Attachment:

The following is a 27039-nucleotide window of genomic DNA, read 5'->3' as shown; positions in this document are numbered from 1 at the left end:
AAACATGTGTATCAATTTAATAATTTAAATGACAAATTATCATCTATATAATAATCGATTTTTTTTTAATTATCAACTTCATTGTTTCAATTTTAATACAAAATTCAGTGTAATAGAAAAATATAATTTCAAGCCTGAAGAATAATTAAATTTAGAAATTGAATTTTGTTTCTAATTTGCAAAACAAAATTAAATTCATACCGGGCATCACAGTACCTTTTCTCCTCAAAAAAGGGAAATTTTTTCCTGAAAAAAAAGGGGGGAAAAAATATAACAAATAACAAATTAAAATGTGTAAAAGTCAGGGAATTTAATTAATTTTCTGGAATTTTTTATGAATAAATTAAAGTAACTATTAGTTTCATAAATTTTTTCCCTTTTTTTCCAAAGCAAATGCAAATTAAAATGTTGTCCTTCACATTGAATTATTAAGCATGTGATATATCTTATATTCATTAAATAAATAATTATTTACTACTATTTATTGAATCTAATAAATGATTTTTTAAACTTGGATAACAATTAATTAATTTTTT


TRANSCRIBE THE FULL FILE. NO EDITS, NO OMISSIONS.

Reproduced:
The following is a 27039-nucleotide window of genomic DNA, read 5'->3' as shown; positions in this document are numbered from 1 at the left end:
AAACATGTGTATCAATTTAATAATTTAAATGACAAATTATCATCTATATAATAATCGATTTTTTTTTAATTATCAACTTCATTGTTTCAATTTTAATACAAAATTCAGTGTAATAGAAAAATATAATTTCAAGCCTGAAGAATAATTAAATTTAGAAATTGAATTTTGTTTCTAATTTGCAAAACAAAATTAAATTCATACCGGGCATCACAGTACCTTTTCTCCTCAAAAAAGGGAAATTTTTTCCTGAAAAAAAAGGGGGGAAAAAATATAACAAATAACAAATTAAAATGTGTAAAAGTCAGGGAATTTAATTAATTTTCTGGAATTTTTTATGAATAAATTAAAGTAACTATTAGTTTCATAAATTTTTTCCCTTTTTTTCCAAAGCAAATGCAAATTAAAATGTTGTCCTTCACATTGAATTATTAAGCATGTGATATATCTTATATTCATTAAATAAATAATTATTTACTACTATTTATTGAATCTAATAAATGATTTTTTAAACTTGGATAACAATTAATTAATTTTTT